John W. Conner

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Last Updated on May 6, 2015, by eNotes Editorial. Word Count: 183

The same volatile active narrative which holds an adolescent reader's interest in Durango Street is apparent in Chief . Again the story concerns an adolescent who is oppressed by an adult society but who does not have direct recourse because his problem is not considered important by a strong segment...

(The entire section contains 183 words.)

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The same volatile active narrative which holds an adolescent reader's interest in Durango Street is apparent in Chief. Again the story concerns an adolescent who is oppressed by an adult society but who does not have direct recourse because his problem is not considered important by a strong segment of adult society.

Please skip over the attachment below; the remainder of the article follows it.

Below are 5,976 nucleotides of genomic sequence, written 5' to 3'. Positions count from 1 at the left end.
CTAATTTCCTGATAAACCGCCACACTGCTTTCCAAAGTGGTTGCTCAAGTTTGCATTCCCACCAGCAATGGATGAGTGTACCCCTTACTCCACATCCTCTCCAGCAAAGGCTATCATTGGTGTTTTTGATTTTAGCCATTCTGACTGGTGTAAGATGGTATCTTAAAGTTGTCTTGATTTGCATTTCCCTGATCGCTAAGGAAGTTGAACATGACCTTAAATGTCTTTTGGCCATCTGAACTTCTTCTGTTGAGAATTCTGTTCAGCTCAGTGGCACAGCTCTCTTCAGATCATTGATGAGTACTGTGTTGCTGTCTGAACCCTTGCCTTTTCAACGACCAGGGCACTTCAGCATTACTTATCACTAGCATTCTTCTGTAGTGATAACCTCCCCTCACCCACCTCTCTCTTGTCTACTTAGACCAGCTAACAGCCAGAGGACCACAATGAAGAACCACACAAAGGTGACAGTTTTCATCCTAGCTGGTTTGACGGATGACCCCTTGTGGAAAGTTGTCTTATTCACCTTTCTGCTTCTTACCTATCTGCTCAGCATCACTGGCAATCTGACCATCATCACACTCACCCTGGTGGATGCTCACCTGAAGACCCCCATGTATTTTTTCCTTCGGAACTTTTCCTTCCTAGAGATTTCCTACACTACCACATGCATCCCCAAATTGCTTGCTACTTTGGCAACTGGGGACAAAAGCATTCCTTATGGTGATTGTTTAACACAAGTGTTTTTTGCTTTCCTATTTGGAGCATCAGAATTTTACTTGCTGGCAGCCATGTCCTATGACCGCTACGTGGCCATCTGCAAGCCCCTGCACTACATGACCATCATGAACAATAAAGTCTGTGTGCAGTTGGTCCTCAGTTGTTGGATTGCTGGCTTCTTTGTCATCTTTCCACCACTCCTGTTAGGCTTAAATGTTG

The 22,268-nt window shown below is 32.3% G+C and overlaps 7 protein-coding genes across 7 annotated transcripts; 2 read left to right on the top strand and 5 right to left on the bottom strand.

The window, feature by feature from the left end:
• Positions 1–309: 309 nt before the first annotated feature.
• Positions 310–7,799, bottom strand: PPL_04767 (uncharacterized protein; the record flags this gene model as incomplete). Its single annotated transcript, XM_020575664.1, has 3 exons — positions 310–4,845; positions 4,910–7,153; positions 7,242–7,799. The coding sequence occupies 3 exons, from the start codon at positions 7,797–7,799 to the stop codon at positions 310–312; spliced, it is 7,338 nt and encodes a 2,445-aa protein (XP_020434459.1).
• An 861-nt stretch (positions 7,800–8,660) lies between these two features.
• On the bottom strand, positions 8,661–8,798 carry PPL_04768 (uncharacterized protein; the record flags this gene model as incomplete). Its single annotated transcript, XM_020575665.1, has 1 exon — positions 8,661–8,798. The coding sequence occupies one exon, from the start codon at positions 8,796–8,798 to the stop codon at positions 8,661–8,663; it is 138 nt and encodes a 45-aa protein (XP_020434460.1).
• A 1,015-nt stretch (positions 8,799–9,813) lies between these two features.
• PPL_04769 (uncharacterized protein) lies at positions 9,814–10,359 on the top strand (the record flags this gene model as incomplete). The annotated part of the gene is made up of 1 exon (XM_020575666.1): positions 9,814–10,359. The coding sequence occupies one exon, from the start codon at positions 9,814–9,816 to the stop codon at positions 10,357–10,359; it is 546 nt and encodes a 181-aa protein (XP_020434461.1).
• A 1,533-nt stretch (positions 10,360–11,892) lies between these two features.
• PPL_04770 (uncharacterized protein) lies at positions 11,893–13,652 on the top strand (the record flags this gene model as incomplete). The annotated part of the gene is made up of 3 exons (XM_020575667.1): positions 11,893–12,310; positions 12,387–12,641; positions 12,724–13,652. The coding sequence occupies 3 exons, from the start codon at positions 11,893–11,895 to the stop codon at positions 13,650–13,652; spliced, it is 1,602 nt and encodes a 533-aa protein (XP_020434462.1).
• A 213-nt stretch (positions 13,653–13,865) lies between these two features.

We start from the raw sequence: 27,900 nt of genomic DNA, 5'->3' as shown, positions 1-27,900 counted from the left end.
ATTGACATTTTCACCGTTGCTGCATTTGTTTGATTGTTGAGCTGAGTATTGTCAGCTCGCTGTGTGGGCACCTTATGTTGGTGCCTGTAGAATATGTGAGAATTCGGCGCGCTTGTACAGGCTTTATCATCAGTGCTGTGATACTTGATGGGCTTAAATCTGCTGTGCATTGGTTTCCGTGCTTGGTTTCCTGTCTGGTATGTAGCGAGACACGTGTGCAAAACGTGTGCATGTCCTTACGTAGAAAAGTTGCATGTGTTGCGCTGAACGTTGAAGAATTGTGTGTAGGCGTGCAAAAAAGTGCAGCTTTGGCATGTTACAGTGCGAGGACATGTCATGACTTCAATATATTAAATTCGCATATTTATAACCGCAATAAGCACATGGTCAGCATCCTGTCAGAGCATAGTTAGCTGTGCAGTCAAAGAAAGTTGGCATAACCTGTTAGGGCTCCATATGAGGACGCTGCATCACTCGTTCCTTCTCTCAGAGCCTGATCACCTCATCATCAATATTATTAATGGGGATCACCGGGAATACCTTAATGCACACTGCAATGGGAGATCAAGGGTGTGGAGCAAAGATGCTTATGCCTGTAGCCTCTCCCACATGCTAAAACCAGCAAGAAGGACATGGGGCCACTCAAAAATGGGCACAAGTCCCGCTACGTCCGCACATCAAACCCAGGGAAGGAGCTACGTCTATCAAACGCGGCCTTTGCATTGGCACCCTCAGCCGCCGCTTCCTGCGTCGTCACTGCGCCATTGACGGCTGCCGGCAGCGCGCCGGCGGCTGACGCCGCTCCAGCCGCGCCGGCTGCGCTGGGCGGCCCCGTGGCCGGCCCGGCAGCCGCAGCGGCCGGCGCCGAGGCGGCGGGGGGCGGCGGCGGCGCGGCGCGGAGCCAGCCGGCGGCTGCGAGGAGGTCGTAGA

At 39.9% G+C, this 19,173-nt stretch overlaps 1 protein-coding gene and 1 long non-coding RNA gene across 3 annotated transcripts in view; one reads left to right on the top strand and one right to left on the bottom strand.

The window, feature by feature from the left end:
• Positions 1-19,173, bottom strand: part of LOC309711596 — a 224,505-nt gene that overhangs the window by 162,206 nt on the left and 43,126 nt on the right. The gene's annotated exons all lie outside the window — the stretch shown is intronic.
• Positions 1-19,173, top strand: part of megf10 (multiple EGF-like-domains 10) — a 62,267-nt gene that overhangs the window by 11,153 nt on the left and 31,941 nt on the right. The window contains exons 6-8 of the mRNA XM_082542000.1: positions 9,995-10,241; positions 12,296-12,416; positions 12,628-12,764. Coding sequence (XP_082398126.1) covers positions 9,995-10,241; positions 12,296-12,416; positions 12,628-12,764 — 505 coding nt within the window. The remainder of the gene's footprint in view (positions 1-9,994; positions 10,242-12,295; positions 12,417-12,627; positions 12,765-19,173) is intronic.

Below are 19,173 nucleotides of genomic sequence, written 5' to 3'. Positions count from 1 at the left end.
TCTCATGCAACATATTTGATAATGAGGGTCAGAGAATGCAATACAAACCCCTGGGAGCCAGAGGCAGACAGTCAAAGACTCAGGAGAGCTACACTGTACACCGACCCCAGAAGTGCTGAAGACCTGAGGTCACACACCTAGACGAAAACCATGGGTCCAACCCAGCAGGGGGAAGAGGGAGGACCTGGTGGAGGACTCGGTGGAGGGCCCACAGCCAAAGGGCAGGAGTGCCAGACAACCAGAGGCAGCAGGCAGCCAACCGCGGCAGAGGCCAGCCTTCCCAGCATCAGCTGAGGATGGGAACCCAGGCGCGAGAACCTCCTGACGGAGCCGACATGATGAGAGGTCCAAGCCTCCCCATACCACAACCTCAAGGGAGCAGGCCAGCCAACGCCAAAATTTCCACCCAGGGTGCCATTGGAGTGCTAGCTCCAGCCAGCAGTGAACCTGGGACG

Sixteen-year-old Henry Crowfoot [or Chief, as he is called by his friends,] is the hereditary chief of a small band of eighty-seven Indians, most of whom reside on a reservation high in the hills above Harbor City…. Chief is the story of the fight to regain [Indian property rights and the court-appointed] derelict lawyer's successful fight to regain confidence in himself.

The action is so swift and the narrative so fascinating that this reader was totally absorbed in Chief. Many of the minor characters are stereotypes, but they appear as such because Chief sees them as stereotypes. (p. 435)

Money and what lengths people will go to get it is a major theme in Chief. (p. 436)

John W. Conner, in English Journal (copyright 1972 by the National Council of Teachers of English), March, 1972.

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